Foras na Mara

Seabed Sediment Study issued to Donegal Bay Fish Farmers

A study commissioned by the Marine Institute into the condition of seabed sediments in Inver Bay, McSwynes Bay and at the Killybegs Harbour dredge spoil site indicates that the dredge spoil from Killybegs Harbour did not cause the salmon mortalities at Inver Bay and McSwynes Bay in July/August 2003. This finding is consistent with the results of monitoring and analysis of the dredge spoil operation carried out by the Department of Communications, Energy and Natural Resources. The study also indicates little evidence of recent trawling activity in Inver Bay. 

The Sediment Profile Imagery (SPI) survey by Aqua-Fact International Services Ltd. in August 2003, was issued today to local producers in Inver Bay and McSwynes Bay.

The Marine Institute, the marine research and development agency leading the investigation, has met on several occasions with both the Department of Communications, Energy and Natural Resources  in Dublin and with the salmon producers in Donegal to inform them on the status of the investigation. The SPI report is the third interim report issued by the Marine Institute to local aquaculture operators and the Department of Communications, Energy and Natural Resources.

The Marine Institute was mandated by the Minister in July to undertake detailed investigations when it became apparent that significant mortalities had occurred in Salmon Farms in Donegal Bay. Mr. Micheal O'Cinneide, who is leading the Marine Institute investigation said, "The Marine Institute has committed significant time and dedicated key staff members to this investigation including fish health experts, chemists and environmental scientists. We have also commissioned studies by veterinary practitioners, and sought advice from international experts in salmon farm mortalities associated with gill damage."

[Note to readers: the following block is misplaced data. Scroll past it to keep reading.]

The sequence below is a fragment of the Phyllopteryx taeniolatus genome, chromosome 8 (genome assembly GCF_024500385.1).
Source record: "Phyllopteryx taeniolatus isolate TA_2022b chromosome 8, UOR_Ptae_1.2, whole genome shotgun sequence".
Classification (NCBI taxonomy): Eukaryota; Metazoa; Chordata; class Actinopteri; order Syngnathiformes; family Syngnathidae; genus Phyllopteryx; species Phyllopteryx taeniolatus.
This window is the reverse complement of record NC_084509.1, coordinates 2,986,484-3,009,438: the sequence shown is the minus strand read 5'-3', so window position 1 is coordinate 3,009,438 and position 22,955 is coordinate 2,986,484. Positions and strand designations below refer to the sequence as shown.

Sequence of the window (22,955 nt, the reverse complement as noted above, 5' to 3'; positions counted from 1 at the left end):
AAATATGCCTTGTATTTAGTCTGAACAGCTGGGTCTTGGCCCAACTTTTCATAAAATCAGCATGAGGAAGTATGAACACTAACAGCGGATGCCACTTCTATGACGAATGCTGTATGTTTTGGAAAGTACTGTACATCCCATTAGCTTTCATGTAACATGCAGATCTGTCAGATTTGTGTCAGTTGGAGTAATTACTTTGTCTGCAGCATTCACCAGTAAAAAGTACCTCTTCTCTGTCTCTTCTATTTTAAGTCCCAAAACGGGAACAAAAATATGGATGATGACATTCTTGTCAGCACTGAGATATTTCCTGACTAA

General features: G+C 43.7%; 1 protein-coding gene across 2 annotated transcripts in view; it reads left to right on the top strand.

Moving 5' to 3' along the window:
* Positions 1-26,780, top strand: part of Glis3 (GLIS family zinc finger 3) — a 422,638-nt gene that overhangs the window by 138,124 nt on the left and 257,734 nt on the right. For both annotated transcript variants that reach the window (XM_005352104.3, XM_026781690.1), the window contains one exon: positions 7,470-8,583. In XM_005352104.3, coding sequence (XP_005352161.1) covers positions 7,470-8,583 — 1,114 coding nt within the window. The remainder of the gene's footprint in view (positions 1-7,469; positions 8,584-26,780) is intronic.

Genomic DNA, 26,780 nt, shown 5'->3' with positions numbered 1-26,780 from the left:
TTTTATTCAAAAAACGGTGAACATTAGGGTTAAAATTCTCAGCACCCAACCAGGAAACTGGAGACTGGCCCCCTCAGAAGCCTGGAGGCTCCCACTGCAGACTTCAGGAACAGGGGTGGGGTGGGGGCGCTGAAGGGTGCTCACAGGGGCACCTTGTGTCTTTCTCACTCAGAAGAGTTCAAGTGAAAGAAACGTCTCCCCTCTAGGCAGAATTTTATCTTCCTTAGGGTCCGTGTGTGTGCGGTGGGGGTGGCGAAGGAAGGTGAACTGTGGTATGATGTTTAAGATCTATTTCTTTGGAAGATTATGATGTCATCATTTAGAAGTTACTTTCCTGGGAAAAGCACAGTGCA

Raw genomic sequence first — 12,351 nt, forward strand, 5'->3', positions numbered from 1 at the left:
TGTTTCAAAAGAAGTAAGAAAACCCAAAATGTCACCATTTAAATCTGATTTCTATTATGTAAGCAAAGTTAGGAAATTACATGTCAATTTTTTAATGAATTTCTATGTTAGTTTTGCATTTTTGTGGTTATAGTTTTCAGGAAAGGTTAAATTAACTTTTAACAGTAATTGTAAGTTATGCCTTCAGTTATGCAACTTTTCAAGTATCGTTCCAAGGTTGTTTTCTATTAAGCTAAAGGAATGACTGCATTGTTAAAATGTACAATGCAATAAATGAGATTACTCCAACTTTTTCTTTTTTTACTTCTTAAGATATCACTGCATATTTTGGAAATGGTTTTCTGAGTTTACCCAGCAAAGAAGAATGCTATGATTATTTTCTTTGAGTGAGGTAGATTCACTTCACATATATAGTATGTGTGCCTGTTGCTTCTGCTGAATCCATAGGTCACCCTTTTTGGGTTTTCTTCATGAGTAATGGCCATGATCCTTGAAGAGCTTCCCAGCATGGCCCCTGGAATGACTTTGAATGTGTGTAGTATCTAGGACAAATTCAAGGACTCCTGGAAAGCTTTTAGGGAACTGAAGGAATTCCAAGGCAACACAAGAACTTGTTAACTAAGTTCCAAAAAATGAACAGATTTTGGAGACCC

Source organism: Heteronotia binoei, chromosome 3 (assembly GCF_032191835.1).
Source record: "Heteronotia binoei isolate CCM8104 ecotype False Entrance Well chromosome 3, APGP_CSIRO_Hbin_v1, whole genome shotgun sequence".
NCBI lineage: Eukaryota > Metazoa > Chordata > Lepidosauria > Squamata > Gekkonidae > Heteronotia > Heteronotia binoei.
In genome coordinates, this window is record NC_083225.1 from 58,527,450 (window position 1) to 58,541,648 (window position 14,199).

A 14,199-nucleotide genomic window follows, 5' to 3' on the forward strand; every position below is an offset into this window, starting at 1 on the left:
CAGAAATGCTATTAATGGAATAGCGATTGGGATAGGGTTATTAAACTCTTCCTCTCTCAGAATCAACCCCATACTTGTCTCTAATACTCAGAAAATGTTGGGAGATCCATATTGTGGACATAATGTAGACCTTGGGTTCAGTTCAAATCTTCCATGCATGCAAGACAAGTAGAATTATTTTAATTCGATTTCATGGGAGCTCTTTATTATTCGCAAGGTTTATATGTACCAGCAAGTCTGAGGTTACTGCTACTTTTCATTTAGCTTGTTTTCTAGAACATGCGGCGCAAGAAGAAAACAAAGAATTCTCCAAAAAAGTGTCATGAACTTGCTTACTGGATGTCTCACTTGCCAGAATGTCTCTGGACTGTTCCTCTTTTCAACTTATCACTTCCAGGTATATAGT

The investigation has shown that the farmed salmon stocks in Inver Bay and McSwynes Bay suffered significant damage to the gills, causing the fish to suffocate. A number of potential causes have been investigated and eliminated, however a definitive cause has not yet been established.

The investigation is ongoing and encompasses a wide variety of aspects including fish health, chemistry, seabed conditions, phytoplankton and oceanography, fishing activity, and fish-farm operations.   

"The scope of the investigation has extended as potential causes are eliminated, and therefore it has taken longer than initially anticipated," said Mr. O'Cinneide. The scope of the study was extended nation-wide in mid-September, at the request of the Minister, in the light of information pointing to elevated mortality levels over recent months in salmon farms along the western seaboard.

ENDS